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ACORE Blog

The following blog post was originally published in the 25x25 blog and was written by President of the American Council On Renewable Energy, Vice Admiral Dennis McGinn. 

The Senate should be commended for overwhelmingly voting this week to eliminate harmful restrictions on the U.S. military's efforts to expand its use of biofuels. Two overwhelmingly bipartisan votes in the upper chamber now focuses attention on the House of Representatives, where some lawmakers are continuing to insist on language in the National Defense Authorization Act (NDAA) that would prohibit the military – the nation’s biggest user of oil and gasoline ‑ from expanding its use of biofuels.

Election 2012: Mostly Good News for Clean Energy

Published on 29 Nov 2012  |   Written by 

As President Obama and the lame ducks head toward the fiscal cliff, what do his resounding victory and other election results mean for the clean energy industry?

Biofuels Yield Military, Economic Dividends

Published on 26 Nov 2012  |   Written by 

By James Marvin, A former Navy Seal and currently a clean-energy consultant at Environmental Entrepreneurs.

Every day around the world, technologies that are developed by the military help our troops carry out missions that keep America safe.  But beyond strengthening our national security and giving Americans peace of mind, military investments in technology yield another dividend — economic growth. And a new report from Environmental Entrepreneurs (E2) shows just how big that growth can be.  >>View blog post at www.stripes.com 

Green On The Gridiron

Published on 20 Nov 2012  |   Written by 

By ACORE CEO and President, Vice Admiral Dennis V. McGinn 

This past Sunday during halftime of the Redskins—Eagles game, I accepted the NRG Sustainable Futures Award, presented by Arun Banskota, President of eVgo, a NRG Energy company and co-chair of ACORE’s Transportation Initiative. It was an honor to receive the NRG Sustainable Futures Award on Military Appreciation Day in front of tens of thousands of Washington Redskins fans. I accepted the award with great humility, fully realizing that it symbolizes not just my work, but the collective hard work of our members and the ACORE staff day in and day out—helping move the industry forward.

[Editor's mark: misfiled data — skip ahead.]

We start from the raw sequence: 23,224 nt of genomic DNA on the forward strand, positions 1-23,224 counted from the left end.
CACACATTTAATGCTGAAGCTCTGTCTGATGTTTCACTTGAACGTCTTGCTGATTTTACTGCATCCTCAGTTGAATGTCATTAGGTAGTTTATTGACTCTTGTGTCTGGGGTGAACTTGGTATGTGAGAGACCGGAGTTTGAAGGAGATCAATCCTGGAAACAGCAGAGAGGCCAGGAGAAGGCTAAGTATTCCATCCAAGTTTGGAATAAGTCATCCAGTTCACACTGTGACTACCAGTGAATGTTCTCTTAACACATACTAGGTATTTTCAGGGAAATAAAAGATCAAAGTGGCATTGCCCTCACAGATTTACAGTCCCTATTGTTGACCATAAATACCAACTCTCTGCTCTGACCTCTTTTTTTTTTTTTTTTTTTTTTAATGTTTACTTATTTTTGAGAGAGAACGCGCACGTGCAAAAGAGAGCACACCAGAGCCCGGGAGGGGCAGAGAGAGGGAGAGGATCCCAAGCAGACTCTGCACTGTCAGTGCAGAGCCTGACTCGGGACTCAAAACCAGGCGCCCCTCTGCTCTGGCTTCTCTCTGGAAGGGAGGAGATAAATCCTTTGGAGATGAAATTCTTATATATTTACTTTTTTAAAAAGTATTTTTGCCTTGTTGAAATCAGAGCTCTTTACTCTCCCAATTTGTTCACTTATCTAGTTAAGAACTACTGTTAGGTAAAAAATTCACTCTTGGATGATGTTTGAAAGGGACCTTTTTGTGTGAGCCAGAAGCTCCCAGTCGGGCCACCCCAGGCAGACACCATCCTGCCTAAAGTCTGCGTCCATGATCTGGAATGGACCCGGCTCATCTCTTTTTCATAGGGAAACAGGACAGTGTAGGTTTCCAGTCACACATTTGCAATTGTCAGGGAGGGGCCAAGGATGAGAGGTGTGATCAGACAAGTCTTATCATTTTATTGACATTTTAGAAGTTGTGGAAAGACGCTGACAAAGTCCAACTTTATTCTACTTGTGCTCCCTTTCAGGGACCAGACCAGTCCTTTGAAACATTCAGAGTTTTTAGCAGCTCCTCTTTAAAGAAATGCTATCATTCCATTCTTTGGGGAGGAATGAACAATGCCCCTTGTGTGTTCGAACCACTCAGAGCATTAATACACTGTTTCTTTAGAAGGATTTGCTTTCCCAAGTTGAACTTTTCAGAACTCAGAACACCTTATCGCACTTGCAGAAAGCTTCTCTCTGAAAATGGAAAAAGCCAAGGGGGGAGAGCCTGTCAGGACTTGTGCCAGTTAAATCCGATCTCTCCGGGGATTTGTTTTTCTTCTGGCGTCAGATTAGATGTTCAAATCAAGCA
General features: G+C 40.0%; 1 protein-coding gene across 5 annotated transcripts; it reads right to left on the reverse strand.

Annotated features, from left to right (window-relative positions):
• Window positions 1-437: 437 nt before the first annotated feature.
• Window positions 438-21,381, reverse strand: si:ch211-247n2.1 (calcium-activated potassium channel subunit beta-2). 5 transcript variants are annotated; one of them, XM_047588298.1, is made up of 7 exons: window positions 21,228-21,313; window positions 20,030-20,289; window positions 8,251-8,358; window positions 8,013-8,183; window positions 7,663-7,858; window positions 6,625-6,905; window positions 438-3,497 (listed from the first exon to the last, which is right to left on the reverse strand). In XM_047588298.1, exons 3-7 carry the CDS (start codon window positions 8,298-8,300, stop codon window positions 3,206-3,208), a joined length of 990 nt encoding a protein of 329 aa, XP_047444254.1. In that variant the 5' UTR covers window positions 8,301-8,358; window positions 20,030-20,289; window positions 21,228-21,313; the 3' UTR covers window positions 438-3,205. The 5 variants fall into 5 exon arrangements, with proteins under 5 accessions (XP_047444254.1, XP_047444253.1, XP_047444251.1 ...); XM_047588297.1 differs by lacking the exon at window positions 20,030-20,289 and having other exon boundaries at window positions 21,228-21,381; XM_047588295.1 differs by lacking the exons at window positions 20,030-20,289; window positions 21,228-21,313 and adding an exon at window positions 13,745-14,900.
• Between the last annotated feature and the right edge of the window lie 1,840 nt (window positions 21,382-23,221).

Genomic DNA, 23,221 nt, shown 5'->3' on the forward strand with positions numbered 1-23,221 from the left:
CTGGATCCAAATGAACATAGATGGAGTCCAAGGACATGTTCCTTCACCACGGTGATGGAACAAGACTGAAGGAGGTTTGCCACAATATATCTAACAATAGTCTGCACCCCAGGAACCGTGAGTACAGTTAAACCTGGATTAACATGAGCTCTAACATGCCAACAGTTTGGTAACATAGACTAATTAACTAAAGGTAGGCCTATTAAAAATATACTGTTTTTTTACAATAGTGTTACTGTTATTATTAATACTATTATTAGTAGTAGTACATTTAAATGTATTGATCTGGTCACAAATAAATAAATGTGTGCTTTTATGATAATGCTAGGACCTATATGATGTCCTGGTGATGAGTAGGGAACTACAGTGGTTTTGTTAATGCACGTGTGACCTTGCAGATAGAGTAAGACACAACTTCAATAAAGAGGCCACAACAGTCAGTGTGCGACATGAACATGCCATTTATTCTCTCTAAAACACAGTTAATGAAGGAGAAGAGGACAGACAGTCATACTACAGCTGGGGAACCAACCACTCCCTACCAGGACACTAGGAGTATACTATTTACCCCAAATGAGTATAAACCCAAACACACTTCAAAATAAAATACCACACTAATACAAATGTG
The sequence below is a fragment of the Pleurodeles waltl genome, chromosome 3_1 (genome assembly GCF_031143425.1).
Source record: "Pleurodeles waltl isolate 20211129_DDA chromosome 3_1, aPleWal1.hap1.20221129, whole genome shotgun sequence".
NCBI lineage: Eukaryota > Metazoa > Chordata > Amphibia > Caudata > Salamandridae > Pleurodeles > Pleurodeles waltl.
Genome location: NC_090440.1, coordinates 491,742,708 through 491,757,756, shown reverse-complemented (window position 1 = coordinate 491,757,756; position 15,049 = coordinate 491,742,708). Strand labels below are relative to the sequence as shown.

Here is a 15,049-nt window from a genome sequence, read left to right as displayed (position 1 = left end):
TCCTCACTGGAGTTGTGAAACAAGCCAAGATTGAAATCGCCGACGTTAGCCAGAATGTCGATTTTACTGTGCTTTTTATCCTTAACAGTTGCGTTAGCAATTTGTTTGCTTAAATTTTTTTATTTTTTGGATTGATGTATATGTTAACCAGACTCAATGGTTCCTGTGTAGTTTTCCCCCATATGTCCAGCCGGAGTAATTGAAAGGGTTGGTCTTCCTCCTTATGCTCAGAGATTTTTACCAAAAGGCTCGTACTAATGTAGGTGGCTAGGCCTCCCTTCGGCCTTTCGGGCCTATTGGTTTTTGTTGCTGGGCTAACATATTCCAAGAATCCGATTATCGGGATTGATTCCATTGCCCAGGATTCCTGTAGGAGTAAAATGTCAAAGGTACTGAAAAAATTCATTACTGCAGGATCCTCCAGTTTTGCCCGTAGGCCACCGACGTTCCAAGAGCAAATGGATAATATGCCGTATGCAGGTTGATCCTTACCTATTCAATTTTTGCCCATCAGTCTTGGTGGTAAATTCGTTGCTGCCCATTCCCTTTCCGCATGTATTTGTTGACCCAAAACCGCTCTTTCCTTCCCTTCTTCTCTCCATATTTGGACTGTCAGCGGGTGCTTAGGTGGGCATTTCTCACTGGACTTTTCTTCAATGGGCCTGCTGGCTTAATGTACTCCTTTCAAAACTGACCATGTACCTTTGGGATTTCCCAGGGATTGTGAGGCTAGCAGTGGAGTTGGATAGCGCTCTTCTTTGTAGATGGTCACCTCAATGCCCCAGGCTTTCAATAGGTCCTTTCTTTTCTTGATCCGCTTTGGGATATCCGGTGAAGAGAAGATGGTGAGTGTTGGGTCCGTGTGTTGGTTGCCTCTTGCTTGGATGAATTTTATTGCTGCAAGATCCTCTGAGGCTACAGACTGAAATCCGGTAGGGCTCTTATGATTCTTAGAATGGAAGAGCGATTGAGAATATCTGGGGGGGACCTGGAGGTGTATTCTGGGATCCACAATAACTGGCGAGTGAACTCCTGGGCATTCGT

Divided We Stand, Together We Move Forward

Published on 15 Nov 2012  |   Written by 

**Originally published in The National Journal's Energy Expert Blog

By ACORE CEO and President, Vice Admiral Dennis V. McGinn

With the election behind us, let’s hope this is the end to an ugly era of polarization in American politics. Over the past few years, Americans have listened to political bickering across almost every spectrum of policy on the state and national level. Despite many differences between our two parties, bipartisan support for renewable energy is growing and policymakers should take note. Many different points of view are constantly being expressed on which programs and policies work best, but politicians should understand that Americans expect our government to bring more renewable energy to scale. If Congress extends the Production Tax Credit, one of the most notable renewable energy tax credits by the end of the year, this will be a valuable indication that Washington has the ability to work together to achieve bipartisan policies for the good of the nation.

By ACORE CEO and President, Vice Admiral Dennis V. McGinn

During the final sprint to Election Day, Americans will hear political leaders point fingers as they attempt to explain why the U.S. is experiencing slow domestic job growth. We will hear versions of an “all of the above” energy strategy, versions that may not in fact fairly embrace all of our domestic energy resources. Evidence of the lack of consistent support for all sources of energy abounds in Congress’s failure to extend the Production Tax Credit (PTC) even as the wind industry has been making significant gains in previous years. If leaders of any party want to truly establish “all of the above” energy strategy that embraces all sources of energy--natural gas, fossil fuels, and renewable energy--on a level playing field, the PTC must be extended.

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